But I don’t think there's a need to place parameters on a child's interests. To future plan so much that I set expectations or guarantees of their success. They could aspire to have a mortgage, and they could not. They will likely learn for themselves what sacrifice entails. Someone might have a low paying job that they love and have to forego a larger house or a more expensive car. Someone else might be raking in the dough but be completely unfulfilled in their career. Part of life is figuring this out through a series of false steps and bold leaps.


For those interested in STEAM, here's an idea: a STEAM cart for your home that kids can use to create works of art.


Diverse Career Opportunities

I also take offense to the idea touted, as was done when I was a teen, that there are no jobs in certain fields.

There are jobs in the arts. They exist in creating, teaching, writing, counselling, producing and so much more.

When I think of two mainstays of the pandemic, I think of Netflix and counselling. Let’s address the latter topic first. I can think of so many passionate young people who were discouraged from studying psychology or sociology because there were no jobs.

Have you tried to find a therapist lately? Good luck. They’re all booked up. And certified counsellors don’t have to matriculate through science-heavy programs or medical schools. Psychology and sociology programs, or even the arts in general, are great programs to feed into post-graduate counselling programs.

And Netflix. Where does a great TV show start? With an idea and a script, courtesy of the “you’ll never find a job” writers.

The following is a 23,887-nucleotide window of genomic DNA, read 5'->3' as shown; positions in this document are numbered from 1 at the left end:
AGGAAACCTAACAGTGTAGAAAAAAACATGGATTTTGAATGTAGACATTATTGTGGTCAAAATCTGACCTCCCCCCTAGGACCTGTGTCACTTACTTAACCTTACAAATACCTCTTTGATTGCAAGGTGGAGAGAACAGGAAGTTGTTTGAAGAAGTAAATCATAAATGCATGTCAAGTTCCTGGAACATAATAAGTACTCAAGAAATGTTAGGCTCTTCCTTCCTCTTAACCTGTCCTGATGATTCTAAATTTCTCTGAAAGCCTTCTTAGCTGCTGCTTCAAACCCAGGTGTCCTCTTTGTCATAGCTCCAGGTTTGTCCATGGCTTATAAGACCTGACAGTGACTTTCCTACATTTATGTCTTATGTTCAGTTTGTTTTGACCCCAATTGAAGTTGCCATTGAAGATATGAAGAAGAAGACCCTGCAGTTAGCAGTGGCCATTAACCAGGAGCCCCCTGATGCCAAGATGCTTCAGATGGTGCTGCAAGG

There may not be an endless supply of these jobs, but they exist competitively for those looking to take the leap. Diffusing a child's passion early might ensure that they never feel capable of even being considered.  

Those undeclared major students? I envy the variety of subjects they have learned, the diverse range of classes they've taken. Their brains are awash with experience and ideas, and I think it's a bit foolish to so quickly dismiss this path. A variety of jobs provide all the training required. All you need is a mind that’s ready to learn.

So, parents, kids — you may know what you want to do in life. You may not have a clue. It may change many times. If STEM is your thing, that’s fabulous. If you want to go into the arts, do that. Let’s stop killing our kids’ dreams before they’ve even had a chance to take shape.

Let’s renew our library books, and while we’re at it, let’s kick off a new Renaissance.

Article Author Janice Quirt
Janice Quirt

Read more from Janice here.

Janice Quirt is a writer who moved from the big city to Orangeville in 2014 and never looked back, claiming a need to take the scenic route through life. Her blended family includes five kids, a wildly overgrown garden and a whole lot of coffee. Janice cherishes creative writing as a treat, right up there with overstuffed tacos, '80s mixed tapes and walks on beaches scattered with dunes. She offers writing workshops for teens and adults at The Writing Nook.

Add New Comment

To encourage thoughtful and respectful conversations, first and last names will appear with each submission to CBC/Radio-Canada's online communities (except in children and youth-oriented communities). Pseudonyms will no longer be permitted.

By submitting a comment, you accept that CBC has the right to reproduce and publish that comment in whole or in part, in any manner CBC chooses. Please note that CBC does not endorse the opinions expressed in comments. Comments on this story are moderated according to our Submission Guidelines. Comments are welcome while open. We reserve the right to close comments at any time.

Submission Policy

Note: The CBC does not necessarily endorse any of the views posted. By submitting your comments, you acknowledge that CBC has the right to reproduce, broadcast and publicize those comments or any part thereof in any manner whatsoever. Please note that comments are moderated and published according to our submission guidelines.